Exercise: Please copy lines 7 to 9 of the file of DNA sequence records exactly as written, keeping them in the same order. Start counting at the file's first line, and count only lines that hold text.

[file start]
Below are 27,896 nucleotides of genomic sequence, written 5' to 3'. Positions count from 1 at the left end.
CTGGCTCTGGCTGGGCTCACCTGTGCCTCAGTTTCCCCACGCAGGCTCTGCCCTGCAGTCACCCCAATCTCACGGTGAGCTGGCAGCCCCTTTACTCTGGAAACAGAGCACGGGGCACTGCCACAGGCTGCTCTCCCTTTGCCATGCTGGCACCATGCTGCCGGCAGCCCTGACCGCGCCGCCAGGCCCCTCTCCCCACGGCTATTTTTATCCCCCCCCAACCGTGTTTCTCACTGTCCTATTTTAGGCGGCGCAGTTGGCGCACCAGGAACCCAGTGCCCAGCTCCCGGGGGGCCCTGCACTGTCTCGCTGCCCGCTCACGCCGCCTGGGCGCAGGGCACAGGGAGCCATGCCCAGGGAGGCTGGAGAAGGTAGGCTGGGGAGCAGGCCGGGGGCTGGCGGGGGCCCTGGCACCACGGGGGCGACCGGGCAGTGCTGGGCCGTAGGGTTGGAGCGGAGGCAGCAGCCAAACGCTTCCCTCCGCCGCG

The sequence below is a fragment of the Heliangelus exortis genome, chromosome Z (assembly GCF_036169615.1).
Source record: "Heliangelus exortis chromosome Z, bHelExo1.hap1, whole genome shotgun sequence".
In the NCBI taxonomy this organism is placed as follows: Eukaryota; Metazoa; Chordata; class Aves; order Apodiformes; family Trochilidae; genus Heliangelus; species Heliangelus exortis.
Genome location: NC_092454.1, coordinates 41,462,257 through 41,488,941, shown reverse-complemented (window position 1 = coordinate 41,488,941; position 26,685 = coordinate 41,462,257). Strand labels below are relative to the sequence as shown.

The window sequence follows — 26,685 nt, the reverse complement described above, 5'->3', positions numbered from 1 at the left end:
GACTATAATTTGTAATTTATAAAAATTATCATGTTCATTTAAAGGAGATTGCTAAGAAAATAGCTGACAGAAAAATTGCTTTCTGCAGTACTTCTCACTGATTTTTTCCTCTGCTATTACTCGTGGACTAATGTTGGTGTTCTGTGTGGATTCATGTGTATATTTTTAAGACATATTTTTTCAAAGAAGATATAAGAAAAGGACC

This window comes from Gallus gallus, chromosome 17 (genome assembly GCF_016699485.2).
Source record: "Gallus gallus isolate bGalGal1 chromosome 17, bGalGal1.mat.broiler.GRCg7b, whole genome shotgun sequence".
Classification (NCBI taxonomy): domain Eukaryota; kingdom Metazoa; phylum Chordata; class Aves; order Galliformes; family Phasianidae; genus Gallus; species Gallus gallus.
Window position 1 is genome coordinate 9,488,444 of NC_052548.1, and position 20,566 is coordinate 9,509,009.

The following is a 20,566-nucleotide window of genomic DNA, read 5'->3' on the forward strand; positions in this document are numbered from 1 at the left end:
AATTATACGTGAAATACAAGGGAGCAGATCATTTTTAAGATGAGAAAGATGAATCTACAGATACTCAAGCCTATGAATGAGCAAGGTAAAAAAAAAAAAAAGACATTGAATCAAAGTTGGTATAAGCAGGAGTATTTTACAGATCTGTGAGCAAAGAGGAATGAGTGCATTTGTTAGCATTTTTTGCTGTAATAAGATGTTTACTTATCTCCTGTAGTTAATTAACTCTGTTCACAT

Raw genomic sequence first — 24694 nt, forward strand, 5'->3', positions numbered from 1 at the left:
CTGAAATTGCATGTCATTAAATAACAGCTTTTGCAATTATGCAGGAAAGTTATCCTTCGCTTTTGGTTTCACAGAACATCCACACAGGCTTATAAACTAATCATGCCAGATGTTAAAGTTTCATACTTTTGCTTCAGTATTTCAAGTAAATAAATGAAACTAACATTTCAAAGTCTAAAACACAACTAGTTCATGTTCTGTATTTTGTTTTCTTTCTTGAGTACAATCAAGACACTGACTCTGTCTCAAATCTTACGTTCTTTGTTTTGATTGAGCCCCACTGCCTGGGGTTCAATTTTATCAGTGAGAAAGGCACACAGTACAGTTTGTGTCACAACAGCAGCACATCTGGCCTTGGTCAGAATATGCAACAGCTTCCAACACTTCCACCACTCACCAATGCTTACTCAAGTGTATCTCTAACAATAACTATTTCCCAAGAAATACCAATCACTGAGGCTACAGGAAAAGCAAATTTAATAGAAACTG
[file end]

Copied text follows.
The window sequence follows — 26,685 nt, the reverse complement described above, 5'->3', positions numbered from 1 at the left end:
GACTATAATTTGTAATTTATAAAAATTATCATGTTCATTTAAAGGAGATTGCTAAGAAAATAGCTGACAGAAAAATTGCTTTCTGCAGTACTTCTCACTGATTTTTTCCTCTGCTATTACTCGTGGACTAATGTTGGTGTTCTGTGTGGATTCATGTGTATATTTTTAAGACATATTTTTTCAAAGAAGATATAAGAAAAGGACC

This window comes from Gallus gallus, chromosome 17 (genome assembly GCF_016699485.2).